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Stock Market - Where to from here?

(September 16, 2003)

While the bounce off the March 2003 lows were not a surprise to me at the time (Lowry's buying power and selling pressure indicators were at an extreme divergence at that time), it has certainly been a surprise to me that the current rally has lasted so far and so long. True, I did cover my short positions in mid-March, but unfortunately, was not able to take advantage of some of the extreme moves since then, such as the tripling of YHOO, the meteoric rise of NTES from $10 per share, and the most recent speculative interest in nanotechnology stocks.

Obviously, no two stock market rallies are alike, but what is less obvious to the average investor is that there is usually something odd with all stock market rallies (with the exception of broad upward movements such as the "buying stampedes" of 1942 and early 1975 coming off of the bottoms of huge bear markets). Sometimes, these oddities will provide clues to the professional investor that the rally may not last as long as people think or that it may soon top out. That being said, I have noticed a few oddities regarding the current stock market rally:

  • Insider selling has been steadily increasing for the last few months - rising to a sell-to-buy ratio of over 50 for the two weeks ending September 13, 2003. This is most probably a historic high. The sell-to-buy ratio for July and August is 15.09 and 29.76, respectively - both at the high-end of its historic range. During a bull market (especially a new bull market) insider buying tends to outpace insider selling. Not so for the current stock market rally.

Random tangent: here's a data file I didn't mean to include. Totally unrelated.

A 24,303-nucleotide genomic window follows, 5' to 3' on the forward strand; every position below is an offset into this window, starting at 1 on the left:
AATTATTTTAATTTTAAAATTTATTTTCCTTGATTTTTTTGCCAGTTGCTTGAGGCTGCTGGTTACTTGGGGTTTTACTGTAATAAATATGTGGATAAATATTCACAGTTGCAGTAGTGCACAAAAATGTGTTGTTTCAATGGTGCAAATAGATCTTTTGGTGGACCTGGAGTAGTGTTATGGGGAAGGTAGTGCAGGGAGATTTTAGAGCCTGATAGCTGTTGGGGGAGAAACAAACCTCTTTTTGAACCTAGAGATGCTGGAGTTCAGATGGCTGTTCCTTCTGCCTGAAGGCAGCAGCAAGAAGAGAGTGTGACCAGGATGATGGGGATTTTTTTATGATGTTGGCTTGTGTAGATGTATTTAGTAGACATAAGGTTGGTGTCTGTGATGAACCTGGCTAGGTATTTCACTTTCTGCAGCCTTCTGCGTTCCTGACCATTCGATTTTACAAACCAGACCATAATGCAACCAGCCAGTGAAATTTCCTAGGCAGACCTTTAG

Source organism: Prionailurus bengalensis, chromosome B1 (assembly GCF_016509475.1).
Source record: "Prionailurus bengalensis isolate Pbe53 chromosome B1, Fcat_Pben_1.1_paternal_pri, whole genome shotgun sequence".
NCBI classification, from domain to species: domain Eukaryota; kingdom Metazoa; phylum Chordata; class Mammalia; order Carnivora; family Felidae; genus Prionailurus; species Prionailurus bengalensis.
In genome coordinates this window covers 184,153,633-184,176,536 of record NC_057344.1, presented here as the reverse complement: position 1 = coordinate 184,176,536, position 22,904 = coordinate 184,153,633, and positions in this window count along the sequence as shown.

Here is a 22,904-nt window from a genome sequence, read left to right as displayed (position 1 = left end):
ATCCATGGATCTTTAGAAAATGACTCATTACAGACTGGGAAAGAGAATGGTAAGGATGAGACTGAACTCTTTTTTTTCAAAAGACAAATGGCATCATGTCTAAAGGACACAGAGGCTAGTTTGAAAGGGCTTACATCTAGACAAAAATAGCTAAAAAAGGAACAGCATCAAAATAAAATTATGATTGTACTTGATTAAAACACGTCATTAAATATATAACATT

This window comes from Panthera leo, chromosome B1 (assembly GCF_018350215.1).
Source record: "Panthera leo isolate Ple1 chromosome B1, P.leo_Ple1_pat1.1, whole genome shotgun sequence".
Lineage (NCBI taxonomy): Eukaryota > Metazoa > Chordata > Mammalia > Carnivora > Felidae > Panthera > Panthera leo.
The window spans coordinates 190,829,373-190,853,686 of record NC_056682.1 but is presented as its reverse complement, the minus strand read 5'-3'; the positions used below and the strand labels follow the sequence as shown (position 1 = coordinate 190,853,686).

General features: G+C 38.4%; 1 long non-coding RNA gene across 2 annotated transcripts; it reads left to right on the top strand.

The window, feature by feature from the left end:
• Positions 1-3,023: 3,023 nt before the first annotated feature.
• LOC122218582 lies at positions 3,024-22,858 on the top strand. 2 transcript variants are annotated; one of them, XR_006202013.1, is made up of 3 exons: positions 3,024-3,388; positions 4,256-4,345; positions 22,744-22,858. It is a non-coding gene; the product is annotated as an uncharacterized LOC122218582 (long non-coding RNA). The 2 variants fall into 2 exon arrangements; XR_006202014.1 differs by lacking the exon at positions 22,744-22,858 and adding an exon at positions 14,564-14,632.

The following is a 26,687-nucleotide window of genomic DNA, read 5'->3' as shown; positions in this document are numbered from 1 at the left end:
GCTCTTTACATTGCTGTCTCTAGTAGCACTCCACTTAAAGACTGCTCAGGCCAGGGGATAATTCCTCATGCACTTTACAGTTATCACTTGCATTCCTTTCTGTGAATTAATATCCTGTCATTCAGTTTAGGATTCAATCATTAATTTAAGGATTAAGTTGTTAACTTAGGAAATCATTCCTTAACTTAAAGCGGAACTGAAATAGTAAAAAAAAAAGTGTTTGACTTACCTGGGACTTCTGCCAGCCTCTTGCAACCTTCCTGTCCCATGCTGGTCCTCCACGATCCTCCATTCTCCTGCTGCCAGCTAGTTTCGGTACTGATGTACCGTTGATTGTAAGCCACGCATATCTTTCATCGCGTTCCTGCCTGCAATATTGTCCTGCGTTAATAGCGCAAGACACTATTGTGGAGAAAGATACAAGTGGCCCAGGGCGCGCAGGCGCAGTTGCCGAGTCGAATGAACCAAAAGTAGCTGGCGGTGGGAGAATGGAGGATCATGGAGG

• The mid caps and the small caps have been leading the current stock market rally. During a new bull market, the blue chips and large caps tend to lead, as professionals seek liquidity and put their money into the stock market. Moreover, the Nasdaq has been outpacing the Dow Jones Industrials, signaling a quick rise in speculative interest (this usually only appears during the tail end of a move). The A/D ratio has been making new highs, but the Dow Jones Industrials has lagged. Breadth is important for a sustainable rally, but when the blue-chip barometer such as the DJIA fails to confirm, it is signaling a red flag. There have been cases in history where the DJIA has failed to confirm a new high in the A/D ratio leading to a subsequent decline of the stock market. The stock market rally ending in May 2002 is the most recent example.

    NYSE Advancing-Declining Issues ($NYAD)

  • Lowry's proprietary buying power index has been making new lows as recently as two weeks ago. The only reason the market has been rallying, Lowry's contends, is that there has been a reluctance to sell. It seems like individual investors who are sitting with losses will not be willing to sell until we have higher (or significantly lower) prices. Either way, it is very difficult for the market to have a sustainable rally without substantial buying.

Nonetheless, unless proven otherwise, the current trend for the market and for the major indices is still up, although a few chinks in the armor have been showing since the middle of last week. A notable mention goes to the DJIA's failure to remain above the 50% retracement level of approximately 9,500 (the halfway market between the January 2000 top and the October 2002 bottom) as of the close yesterday (September 15, 2003). (For a more thorough discussion of the 50% principle, please refer to Richard Russell's website at Coupled with above-average bullish sentiment and mutual fund cash levels at only 4.4%, this may not bode well for the stock market.

The secondary trend of the stock market remains up, but the author will not be totally convinced until the 9,500 level on the DJIA has been hurdled. In the meantime, one can make a good case for either the bullish or the bearish scenario. Until we see more evidence of an upcoming decline, however, any sellers out there should not jump the gun.

Some comments: I just noticed a money manager today being featured in a magazine article labeling him as a guru just because he had made an annualized return of slightly over 8% for the last few years. And how about this annual contest held by Smart Money every year?

I sit here and wonder: Why do people promote such mediocre results? Have the random-walkers finally gained an upper hand? Maybe these people should all go read Jack Schwager's "Market Wizards" and see what investing/speculating is all about.

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